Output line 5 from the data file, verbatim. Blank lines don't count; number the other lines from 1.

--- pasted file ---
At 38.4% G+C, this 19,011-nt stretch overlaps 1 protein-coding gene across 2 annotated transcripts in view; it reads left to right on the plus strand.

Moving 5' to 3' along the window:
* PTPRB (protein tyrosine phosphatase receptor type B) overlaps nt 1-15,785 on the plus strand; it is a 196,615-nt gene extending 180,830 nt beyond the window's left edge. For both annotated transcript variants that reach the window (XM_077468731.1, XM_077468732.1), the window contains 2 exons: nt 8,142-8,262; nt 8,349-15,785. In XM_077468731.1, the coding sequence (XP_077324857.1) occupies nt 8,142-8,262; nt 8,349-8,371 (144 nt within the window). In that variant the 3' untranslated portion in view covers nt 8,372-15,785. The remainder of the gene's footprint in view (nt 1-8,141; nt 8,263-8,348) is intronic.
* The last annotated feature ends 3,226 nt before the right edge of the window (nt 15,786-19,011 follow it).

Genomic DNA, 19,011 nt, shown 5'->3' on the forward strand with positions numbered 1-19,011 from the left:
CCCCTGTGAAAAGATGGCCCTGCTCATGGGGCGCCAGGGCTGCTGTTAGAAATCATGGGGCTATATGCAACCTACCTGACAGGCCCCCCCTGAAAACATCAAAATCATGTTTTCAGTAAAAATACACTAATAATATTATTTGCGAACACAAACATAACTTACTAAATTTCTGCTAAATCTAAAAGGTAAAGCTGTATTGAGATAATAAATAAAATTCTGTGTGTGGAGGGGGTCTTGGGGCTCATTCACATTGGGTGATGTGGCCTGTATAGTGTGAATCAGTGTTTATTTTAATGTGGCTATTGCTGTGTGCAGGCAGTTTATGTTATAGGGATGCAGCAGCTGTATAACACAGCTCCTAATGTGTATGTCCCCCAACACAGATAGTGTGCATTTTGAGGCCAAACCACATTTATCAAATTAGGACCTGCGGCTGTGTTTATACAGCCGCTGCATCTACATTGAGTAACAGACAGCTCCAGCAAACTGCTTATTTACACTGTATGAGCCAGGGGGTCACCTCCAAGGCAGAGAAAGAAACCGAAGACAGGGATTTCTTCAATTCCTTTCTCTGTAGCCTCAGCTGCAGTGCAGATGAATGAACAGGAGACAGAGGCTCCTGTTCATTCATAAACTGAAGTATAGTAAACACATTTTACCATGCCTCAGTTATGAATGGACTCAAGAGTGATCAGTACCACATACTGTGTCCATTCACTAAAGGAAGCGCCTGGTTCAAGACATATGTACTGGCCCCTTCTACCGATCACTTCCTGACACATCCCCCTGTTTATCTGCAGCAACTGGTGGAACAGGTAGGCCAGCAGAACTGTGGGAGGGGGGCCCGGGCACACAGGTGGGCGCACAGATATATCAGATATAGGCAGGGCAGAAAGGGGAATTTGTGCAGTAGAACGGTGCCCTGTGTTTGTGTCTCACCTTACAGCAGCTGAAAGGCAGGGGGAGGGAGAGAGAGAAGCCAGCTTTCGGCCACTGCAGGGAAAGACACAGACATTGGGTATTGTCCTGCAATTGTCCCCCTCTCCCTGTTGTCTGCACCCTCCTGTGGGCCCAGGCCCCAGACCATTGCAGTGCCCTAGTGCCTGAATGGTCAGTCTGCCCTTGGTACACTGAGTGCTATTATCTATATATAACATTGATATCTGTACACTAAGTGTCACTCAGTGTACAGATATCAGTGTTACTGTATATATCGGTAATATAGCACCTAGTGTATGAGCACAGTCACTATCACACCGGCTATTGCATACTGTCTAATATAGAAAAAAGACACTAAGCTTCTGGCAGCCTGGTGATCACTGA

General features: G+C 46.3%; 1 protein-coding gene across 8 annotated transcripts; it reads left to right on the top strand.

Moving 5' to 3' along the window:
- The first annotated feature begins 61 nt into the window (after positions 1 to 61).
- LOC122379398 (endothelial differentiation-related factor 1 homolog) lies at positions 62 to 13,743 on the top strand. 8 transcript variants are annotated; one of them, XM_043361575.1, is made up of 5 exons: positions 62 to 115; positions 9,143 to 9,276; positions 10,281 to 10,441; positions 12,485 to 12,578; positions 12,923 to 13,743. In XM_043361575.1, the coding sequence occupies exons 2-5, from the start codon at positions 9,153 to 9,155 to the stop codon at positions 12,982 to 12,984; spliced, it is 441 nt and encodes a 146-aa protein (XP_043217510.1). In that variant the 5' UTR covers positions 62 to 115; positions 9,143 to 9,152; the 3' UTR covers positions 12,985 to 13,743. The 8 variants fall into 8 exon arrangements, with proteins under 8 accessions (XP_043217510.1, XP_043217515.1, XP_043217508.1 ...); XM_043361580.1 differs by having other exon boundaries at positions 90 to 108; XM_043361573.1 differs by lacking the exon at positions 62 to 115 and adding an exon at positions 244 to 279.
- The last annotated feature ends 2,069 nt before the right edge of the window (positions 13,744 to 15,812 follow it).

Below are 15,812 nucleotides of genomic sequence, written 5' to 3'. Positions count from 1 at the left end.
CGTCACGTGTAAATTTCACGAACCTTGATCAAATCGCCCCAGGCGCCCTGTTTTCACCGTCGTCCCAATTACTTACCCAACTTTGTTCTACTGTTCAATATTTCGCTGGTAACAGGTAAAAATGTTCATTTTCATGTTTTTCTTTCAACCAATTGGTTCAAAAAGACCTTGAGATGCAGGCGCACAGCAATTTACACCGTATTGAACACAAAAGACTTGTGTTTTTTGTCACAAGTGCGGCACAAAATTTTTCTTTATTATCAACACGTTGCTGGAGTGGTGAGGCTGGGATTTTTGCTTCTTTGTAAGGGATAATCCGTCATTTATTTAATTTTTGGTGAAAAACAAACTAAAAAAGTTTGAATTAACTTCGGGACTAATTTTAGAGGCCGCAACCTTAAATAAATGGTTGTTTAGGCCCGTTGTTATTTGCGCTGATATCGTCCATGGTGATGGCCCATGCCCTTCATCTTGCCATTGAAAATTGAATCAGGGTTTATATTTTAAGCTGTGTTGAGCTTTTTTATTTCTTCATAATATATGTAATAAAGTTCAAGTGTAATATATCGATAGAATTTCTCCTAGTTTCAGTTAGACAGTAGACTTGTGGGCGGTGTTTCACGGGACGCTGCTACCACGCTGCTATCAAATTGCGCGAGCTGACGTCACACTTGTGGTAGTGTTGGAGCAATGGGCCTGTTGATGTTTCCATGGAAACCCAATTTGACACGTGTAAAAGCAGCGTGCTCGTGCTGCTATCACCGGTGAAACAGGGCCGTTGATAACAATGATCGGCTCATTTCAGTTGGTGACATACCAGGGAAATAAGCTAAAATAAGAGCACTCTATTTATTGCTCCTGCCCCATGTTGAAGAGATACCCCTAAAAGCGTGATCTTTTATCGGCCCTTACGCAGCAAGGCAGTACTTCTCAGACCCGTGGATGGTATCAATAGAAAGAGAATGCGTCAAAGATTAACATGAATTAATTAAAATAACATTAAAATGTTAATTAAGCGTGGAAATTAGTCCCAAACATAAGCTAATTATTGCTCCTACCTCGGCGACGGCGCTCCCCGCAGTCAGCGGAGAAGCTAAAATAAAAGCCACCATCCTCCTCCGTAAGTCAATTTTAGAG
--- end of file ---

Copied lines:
Genomic DNA, 19,011 nt, shown 5'->3' on the forward strand with positions numbered 1-19,011 from the left: